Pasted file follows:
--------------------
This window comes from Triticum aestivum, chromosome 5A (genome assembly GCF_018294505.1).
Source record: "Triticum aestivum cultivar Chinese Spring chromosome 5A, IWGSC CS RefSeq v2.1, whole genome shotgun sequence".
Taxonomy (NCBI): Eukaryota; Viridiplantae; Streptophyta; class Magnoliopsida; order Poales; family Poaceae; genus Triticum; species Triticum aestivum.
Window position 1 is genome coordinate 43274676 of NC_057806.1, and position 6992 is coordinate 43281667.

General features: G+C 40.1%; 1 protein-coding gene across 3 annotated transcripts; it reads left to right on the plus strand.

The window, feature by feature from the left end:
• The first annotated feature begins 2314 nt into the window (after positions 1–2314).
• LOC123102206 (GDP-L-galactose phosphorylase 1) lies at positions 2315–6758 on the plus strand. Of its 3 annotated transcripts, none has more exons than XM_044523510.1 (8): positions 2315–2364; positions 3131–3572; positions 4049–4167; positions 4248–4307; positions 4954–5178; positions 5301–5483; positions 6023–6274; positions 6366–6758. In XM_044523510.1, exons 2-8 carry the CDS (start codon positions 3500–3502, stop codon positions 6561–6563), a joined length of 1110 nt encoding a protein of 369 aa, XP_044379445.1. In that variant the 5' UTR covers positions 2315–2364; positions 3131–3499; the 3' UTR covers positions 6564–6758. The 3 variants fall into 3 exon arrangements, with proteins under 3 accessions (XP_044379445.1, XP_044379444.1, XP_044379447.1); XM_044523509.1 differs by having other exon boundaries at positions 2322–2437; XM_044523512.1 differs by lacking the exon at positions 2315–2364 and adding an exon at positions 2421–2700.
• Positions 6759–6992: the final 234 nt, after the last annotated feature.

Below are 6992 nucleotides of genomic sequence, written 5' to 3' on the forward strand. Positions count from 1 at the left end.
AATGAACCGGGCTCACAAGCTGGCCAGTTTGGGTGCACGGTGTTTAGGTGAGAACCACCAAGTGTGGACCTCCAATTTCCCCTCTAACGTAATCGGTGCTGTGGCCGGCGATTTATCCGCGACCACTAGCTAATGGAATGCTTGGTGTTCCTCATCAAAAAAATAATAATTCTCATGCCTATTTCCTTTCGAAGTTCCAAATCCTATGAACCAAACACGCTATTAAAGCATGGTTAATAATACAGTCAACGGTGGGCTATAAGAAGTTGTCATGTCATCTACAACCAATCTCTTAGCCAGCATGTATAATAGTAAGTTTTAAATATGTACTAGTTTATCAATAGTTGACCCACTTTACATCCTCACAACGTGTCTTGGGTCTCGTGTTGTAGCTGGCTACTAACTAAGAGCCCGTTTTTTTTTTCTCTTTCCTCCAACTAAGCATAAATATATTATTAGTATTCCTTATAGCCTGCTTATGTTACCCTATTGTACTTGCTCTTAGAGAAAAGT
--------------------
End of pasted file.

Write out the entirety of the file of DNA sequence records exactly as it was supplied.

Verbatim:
This window comes from Triticum aestivum, chromosome 5A (genome assembly GCF_018294505.1).
Source record: "Triticum aestivum cultivar Chinese Spring chromosome 5A, IWGSC CS RefSeq v2.1, whole genome shotgun sequence".
Taxonomy (NCBI): Eukaryota; Viridiplantae; Streptophyta; class Magnoliopsida; order Poales; family Poaceae; genus Triticum; species Triticum aestivum.
Window position 1 is genome coordinate 43274676 of NC_057806.1, and position 6992 is coordinate 43281667.

General features: G+C 40.1%; 1 protein-coding gene across 3 annotated transcripts; it reads left to right on the plus strand.

The window, feature by feature from the left end:
• The first annotated feature begins 2314 nt into the window (after positions 1–2314).
• LOC123102206 (GDP-L-galactose phosphorylase 1) lies at positions 2315–6758 on the plus strand. Of its 3 annotated transcripts, none has more exons than XM_044523510.1 (8): positions 2315–2364; positions 3131–3572; positions 4049–4167; positions 4248–4307; positions 4954–5178; positions 5301–5483; positions 6023–6274; positions 6366–6758. In XM_044523510.1, exons 2-8 carry the CDS (start codon positions 3500–3502, stop codon positions 6561–6563), a joined length of 1110 nt encoding a protein of 369 aa, XP_044379445.1. In that variant the 5' UTR covers positions 2315–2364; positions 3131–3499; the 3' UTR covers positions 6564–6758. The 3 variants fall into 3 exon arrangements, with proteins under 3 accessions (XP_044379445.1, XP_044379444.1, XP_044379447.1); XM_044523509.1 differs by having other exon boundaries at positions 2322–2437; XM_044523512.1 differs by lacking the exon at positions 2315–2364 and adding an exon at positions 2421–2700.
• Positions 6759–6992: the final 234 nt, after the last annotated feature.

Below are 6992 nucleotides of genomic sequence, written 5' to 3' on the forward strand. Positions count from 1 at the left end.
AATGAACCGGGCTCACAAGCTGGCCAGTTTGGGTGCACGGTGTTTAGGTGAGAACCACCAAGTGTGGACCTCCAATTTCCCCTCTAACGTAATCGGTGCTGTGGCCGGCGATTTATCCGCGACCACTAGCTAATGGAATGCTTGGTGTTCCTCATCAAAAAAATAATAATTCTCATGCCTATTTCCTTTCGAAGTTCCAAATCCTATGAACCAAACACGCTATTAAAGCATGGTTAATAATACAGTCAACGGTGGGCTATAAGAAGTTGTCATGTCATCTACAACCAATCTCTTAGCCAGCATGTATAATAGTAAGTTTTAAATATGTACTAGTTTATCAATAGTTGACCCACTTTACATCCTCACAACGTGTCTTGGGTCTCGTGTTGTAGCTGGCTACTAACTAAGAGCCCGTTTTTTTTTTCTCTTTCCTCCAACTAAGCATAAATATATTATTAGTATTCCTTATAGCCTGCTTATGTTACCCTATTGTACTTGCTCTTAGAGAAAAGT